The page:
1Pondering the future while browsing interactive exhibits in the beautifully designed Museu do Amanhã.

2Peering back through hundreds of years of Brazilian history at the Museu Histórico Nacional.

3Taking in first-rate art installations and rooftop views at the Museu de Arte do Rio.

4Going eye-to-eye with fish, sharks and rays in AquaRio.

5Watching a show inside the lavish Theatro Municipal.

Rio's downtown is a wild architectural medley of old and new, with striking baroque churches and narrow colonial streets juxtaposed against looming office towers and wide, traffic-filled boulevards. During the week it's all fuss and hurry as Rio's lawyers, secretaries and clerks jostle among the crowded streets. But despite the pace, it's well worth joining the fray; Centro has some of the city's best museums and its most intriguing historical sights, including avant-garde art galleries and 18th-century cathedrals.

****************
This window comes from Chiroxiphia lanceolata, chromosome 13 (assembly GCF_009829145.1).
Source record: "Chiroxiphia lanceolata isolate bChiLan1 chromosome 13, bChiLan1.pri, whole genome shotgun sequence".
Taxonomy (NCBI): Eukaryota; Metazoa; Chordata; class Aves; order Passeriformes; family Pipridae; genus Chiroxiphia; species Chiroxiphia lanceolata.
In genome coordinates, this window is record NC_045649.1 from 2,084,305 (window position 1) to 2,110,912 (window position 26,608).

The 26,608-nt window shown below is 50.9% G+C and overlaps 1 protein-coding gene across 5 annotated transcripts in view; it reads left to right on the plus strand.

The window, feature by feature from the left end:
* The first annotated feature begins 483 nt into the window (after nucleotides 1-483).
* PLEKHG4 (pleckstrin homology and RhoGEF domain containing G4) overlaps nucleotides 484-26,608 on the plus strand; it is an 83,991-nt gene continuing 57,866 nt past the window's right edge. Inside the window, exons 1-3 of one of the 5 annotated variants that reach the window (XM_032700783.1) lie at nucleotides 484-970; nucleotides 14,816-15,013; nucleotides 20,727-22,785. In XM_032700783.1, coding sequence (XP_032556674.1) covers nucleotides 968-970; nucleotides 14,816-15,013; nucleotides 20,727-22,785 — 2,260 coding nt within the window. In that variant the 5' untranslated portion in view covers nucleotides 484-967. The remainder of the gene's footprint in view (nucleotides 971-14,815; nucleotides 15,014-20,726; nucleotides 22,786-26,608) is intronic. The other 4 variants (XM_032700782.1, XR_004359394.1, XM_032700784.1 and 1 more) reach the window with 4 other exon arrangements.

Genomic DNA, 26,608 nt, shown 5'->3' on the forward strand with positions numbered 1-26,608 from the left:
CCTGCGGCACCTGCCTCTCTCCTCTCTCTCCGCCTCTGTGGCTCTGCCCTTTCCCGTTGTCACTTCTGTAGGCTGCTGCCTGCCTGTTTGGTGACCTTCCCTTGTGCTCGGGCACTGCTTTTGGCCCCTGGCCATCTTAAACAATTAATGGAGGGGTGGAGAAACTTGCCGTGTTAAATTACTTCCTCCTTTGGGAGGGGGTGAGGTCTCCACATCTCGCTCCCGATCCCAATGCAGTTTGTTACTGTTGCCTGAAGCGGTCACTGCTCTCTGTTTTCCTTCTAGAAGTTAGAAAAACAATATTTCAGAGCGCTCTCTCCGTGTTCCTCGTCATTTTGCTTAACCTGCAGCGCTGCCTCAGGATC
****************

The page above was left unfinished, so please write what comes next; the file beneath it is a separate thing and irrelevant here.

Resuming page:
In recent years, many of Rio’s favelas (slums, informal communities) have been transformed. Although controversial, the pacification plan – police invasions to drive out drug traffickers followed by the installation of security posts – has been largely successful. Public investment has poured into these safe harbors, helping to unite them with the rest of the city.

New transportation has been installed at some favelas, including cable cars at sprawling Complexo do Alemão, elevators whisking residents up to Cantagalo and Pavão/Pavãozinho, and a tram to the top of Santa Marta. As part of the port beautification (Porto Maravilha), plans are underway to add a cable car to Morro da Providência, considered Rio’s oldest favela, and one of its most crime-ridden until recently.